Millennial-driven housing boom coming

Why millennials love apartments
Why millennials love apartments

The Millennials who for years have been holed-up in their childhood homes, won't be there forever.

They really do want to move out, according to a study by Harvard's Joint Center for Housing Studies, and by 2025 could form 24 million new households.

Some 11 million recent grads were living with a parent in 2012, according to Pew. The homeownership rate for those under age 35 was 36% in the first three months of 2014, down from a high of 43% in 2005, according to the Census.

Three main factors have been holding them back, said the Harvard study: A weak job market for recent graduates. Student loans. And tight lending standards.

But as the economy turns around, the obstacles have begun to fall.

"When the job market recovers and their income recovers, they are going make their mark on this housing market," said Christopher Herbert, research director at the Harvard division, in a panel discussion following the release of the Harvard report.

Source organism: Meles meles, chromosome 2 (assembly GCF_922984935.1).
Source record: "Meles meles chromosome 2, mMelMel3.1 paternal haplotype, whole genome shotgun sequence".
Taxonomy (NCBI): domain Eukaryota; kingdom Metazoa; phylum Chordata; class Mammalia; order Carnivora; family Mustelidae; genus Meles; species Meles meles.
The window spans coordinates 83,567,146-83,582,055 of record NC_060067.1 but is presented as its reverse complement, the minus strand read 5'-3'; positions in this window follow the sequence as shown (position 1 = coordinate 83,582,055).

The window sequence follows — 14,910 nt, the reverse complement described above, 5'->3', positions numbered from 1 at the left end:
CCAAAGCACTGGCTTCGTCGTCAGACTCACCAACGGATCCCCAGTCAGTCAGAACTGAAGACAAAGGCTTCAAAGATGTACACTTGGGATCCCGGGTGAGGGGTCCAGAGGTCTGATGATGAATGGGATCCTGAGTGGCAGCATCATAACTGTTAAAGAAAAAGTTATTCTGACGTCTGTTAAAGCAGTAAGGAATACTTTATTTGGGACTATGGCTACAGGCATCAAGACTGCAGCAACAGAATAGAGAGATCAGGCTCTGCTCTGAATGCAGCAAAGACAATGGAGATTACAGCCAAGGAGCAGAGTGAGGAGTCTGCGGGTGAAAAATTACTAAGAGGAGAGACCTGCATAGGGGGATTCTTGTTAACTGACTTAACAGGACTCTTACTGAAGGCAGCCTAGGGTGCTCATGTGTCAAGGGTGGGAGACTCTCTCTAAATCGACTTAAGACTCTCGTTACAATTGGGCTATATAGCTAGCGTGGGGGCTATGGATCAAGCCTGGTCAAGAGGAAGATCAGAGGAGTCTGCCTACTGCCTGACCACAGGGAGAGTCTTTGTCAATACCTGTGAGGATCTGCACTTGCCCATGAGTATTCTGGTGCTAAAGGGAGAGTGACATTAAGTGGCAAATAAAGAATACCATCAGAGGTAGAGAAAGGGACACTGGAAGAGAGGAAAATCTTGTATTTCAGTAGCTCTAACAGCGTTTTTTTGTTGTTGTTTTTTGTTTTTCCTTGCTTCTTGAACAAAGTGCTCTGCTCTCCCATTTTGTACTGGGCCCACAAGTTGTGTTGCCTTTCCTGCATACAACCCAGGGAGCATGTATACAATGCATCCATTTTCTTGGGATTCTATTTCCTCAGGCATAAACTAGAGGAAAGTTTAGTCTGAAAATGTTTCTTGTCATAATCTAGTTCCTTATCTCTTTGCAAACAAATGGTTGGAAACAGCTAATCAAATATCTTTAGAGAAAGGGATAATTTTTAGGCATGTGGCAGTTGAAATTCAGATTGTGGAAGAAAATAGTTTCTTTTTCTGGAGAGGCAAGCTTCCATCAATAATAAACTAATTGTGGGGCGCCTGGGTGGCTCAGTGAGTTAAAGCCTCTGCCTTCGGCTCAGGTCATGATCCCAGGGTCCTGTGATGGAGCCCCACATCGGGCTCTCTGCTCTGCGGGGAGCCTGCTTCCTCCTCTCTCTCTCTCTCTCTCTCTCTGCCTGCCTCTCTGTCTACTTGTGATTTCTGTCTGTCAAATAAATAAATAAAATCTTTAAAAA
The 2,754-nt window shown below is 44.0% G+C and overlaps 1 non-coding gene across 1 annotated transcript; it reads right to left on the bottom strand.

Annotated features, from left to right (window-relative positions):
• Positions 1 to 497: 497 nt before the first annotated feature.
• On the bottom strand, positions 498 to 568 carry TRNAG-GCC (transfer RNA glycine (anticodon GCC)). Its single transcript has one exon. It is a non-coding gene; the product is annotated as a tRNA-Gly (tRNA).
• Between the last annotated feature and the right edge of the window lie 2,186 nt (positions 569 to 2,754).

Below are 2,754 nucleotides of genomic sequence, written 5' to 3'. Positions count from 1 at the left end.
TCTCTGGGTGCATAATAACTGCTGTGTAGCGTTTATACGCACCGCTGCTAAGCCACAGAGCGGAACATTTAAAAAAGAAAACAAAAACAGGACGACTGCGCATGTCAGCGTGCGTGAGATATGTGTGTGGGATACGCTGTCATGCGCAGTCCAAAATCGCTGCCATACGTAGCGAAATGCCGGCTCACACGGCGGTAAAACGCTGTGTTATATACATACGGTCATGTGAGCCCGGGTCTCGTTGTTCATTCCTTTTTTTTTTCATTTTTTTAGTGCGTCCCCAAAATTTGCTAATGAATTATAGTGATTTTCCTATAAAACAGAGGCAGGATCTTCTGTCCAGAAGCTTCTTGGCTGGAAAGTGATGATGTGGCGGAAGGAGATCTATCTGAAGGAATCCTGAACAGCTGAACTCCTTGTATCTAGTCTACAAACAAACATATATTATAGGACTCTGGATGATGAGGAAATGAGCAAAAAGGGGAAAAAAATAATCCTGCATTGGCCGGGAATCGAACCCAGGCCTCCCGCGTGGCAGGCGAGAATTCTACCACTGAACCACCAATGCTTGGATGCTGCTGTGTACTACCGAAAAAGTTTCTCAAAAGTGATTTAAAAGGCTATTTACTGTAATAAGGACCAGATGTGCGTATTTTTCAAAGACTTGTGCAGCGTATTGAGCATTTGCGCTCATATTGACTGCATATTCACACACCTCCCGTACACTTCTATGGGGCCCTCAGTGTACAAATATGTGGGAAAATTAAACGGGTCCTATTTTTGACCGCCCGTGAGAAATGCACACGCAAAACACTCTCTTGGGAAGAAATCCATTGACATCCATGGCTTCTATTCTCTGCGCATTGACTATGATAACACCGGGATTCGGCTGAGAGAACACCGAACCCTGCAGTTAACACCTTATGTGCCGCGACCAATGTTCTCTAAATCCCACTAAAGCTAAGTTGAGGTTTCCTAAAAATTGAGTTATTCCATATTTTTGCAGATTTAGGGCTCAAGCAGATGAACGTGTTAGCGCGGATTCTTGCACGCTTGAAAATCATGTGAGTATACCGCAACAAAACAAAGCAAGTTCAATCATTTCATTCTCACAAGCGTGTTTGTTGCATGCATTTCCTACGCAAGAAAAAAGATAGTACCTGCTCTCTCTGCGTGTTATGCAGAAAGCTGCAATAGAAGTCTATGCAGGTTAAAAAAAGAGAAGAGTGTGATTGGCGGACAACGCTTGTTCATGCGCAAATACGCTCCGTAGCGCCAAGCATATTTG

Related: Priced out: 'I can't afford a home in my town'

Buying by Millenials should give a boost to the overall housing market.

"If somebody wants to move up from a starter house to a larger house, they need someone to sell the starter house to," said Mike Calhoun, the president of the Center for Responsible Lending, at the panel.

The report pointed out that some factors could restrain household formation. Despite economic news improving, Millennials face only slow economic gains. Unemployment is falling, but wage growth has been persistently stagnant. Plus, Millennials must still confront increasing student debt burdens and tight lending standards.

'It's too expensive to go to school'
'It's too expensive to go to school'

Instead of a mass exodus from their parents' homes, the authors said Millenials' might just trickle out, mirroring what Herbert called the economy's "steady, slow recovery."

The report also pointed out that borrowers of color, who are expected to see demographic growth that could help drive household formation and building, face mortgage denials at far higher rates than white counterparts, which might well imperil a housing surge.

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